Wall Street’s revenue from global merger-and-acquisition activity is down 22% year to date from the same period in 2011, while its backlog of future revenue from dealmaking has declined 24% to the lowest year-to-date level since 2005, according to Dealogic.
The strain of Europe’s debt crisis and persistent concerns about the U.S. economic recovery have tossed cold water on an M&A market that looked as though it was heating up early last year.
Several bankers have commented on challenging times in recent days. Goldman Sachs Chief Executive Lloyd Blankfein, appearing Tuesday on MSNBC, said “The economy is not horrible, it’s just not growing the way it should and there’s just a lot of uncertainty.”
That is keeping dealmakers on the sidelines. Over all, transactions valued at $5 billion or more are down two-thirds from the 2007 market peak, noted Greenhill Chief Executive Scott Bok in an investor presentation June 7, speaking of broad industry trends. One-billion-dollar-plus transactions are down by roughly one-half, and $100 million-plus deals are down by one-third, he said.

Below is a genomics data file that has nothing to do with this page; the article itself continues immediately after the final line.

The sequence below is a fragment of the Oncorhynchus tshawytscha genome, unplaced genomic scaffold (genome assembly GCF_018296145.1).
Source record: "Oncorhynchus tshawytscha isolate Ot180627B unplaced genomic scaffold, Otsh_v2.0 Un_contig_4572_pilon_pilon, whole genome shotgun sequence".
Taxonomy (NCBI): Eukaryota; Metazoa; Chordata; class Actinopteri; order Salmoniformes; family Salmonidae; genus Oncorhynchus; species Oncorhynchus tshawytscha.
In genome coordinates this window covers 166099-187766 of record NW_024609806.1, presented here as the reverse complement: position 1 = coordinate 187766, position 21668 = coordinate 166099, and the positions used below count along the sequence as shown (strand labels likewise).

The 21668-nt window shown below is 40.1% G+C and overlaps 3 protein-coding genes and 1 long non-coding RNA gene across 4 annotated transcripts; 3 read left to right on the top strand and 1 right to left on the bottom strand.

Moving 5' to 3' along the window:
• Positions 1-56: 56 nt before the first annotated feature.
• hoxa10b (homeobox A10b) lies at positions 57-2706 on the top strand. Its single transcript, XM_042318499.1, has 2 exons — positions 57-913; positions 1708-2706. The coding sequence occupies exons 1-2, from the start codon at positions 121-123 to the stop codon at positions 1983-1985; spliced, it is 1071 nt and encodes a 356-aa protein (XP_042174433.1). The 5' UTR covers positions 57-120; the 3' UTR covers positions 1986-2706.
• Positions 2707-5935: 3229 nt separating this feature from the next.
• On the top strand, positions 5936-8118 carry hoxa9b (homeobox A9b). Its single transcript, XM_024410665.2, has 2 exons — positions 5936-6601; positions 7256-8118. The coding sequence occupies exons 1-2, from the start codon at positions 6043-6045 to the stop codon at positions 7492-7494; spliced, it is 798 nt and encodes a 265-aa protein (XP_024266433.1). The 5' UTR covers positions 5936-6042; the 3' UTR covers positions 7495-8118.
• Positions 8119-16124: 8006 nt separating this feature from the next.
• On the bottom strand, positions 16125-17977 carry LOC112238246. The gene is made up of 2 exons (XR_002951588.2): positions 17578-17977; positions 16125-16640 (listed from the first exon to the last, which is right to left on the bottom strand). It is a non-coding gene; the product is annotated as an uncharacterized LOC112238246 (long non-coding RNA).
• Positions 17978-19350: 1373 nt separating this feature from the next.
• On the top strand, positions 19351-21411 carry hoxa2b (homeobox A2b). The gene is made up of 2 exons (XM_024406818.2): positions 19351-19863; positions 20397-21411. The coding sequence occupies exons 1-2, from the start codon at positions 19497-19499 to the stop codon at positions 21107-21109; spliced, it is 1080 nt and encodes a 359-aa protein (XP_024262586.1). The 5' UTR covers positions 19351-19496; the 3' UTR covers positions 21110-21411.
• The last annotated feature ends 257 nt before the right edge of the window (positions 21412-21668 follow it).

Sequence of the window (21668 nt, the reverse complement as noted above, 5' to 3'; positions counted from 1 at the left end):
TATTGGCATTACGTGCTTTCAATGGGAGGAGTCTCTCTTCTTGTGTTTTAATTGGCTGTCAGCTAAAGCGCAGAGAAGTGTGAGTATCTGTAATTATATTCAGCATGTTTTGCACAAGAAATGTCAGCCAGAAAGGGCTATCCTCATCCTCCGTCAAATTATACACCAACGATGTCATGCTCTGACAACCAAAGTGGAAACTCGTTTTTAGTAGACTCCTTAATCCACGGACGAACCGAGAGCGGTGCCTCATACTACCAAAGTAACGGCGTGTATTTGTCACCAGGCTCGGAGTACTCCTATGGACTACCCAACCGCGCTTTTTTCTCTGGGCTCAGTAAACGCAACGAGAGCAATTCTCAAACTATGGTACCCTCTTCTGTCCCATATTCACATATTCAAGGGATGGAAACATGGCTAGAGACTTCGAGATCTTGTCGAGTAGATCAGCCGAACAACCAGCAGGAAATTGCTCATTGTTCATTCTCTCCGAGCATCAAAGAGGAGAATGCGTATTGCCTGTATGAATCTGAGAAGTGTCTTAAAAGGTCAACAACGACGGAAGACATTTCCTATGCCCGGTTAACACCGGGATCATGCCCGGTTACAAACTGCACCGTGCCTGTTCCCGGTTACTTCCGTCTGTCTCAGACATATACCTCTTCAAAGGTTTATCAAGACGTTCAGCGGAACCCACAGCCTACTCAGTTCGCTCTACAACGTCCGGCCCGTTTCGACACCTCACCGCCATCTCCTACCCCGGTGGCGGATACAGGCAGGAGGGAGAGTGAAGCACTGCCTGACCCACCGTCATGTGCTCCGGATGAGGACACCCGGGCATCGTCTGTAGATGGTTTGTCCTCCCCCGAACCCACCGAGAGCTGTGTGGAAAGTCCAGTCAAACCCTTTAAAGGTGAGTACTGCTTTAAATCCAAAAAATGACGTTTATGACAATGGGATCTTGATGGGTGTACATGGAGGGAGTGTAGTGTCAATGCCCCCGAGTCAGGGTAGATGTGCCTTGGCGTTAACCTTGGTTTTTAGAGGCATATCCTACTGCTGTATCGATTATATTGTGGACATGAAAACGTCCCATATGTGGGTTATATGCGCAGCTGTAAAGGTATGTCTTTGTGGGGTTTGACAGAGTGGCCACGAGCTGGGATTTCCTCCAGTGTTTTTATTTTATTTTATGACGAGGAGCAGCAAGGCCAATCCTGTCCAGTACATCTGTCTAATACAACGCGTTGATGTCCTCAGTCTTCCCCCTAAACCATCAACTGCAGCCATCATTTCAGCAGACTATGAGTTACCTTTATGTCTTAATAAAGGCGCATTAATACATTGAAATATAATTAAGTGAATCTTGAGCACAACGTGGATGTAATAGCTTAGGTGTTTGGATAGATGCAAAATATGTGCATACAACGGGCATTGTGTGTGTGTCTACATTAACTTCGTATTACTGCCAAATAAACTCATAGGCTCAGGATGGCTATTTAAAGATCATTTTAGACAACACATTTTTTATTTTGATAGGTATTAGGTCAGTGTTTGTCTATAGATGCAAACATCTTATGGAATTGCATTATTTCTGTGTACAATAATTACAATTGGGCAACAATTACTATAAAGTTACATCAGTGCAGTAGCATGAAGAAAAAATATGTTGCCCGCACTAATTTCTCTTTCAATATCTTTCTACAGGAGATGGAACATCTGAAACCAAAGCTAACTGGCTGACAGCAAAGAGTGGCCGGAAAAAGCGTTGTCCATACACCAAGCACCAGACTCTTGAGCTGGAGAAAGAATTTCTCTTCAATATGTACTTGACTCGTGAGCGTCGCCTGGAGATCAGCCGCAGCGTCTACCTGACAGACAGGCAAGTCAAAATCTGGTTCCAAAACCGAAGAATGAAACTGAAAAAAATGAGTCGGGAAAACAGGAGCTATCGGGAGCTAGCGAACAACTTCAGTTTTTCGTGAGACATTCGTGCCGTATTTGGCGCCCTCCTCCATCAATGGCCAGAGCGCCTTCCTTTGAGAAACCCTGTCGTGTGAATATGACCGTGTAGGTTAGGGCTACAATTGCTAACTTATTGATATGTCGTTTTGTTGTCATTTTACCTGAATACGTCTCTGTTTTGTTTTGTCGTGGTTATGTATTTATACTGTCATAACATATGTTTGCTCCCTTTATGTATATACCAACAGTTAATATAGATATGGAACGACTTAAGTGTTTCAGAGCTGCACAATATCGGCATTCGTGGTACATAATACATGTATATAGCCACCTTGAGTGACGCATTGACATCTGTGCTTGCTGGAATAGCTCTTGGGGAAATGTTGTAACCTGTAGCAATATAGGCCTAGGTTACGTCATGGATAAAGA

The second quarter is on track to be the fourth-consecutive quarter in which the volume of announced deals is down relative to the prior year’s quarter, Bok said in the presentation. “There’s no denying that we’re in a very challenging business environment.”
As of Wednesday, Wall Street’s revenue backlog, which includes potential revenue from deals announced but not yet completed in the last two years, was $5.9 billion, down from last year and close to the low of $5.8 billion posted in 2005, Dealogic said in a report. That is well off its recent peak of $14 billion hit in June 2007.
Global merger revenue is at $7.1 billion for the year to date, down from $9.1 billion in the same period last year.
Goldman Sachs leads the backlog ranking, with $640 million in revenue from pending deal closings. Morgan Stanley has a revenue backlog of $452 million, while J.P. Morgan has $406 million in revenue backlog, Dealogic said.
Lower banking revenue combined with expected declines in trading and underwriting fees are prompting analysts who follow the big Wall Street banks to slash their second-quarter earnings estimates.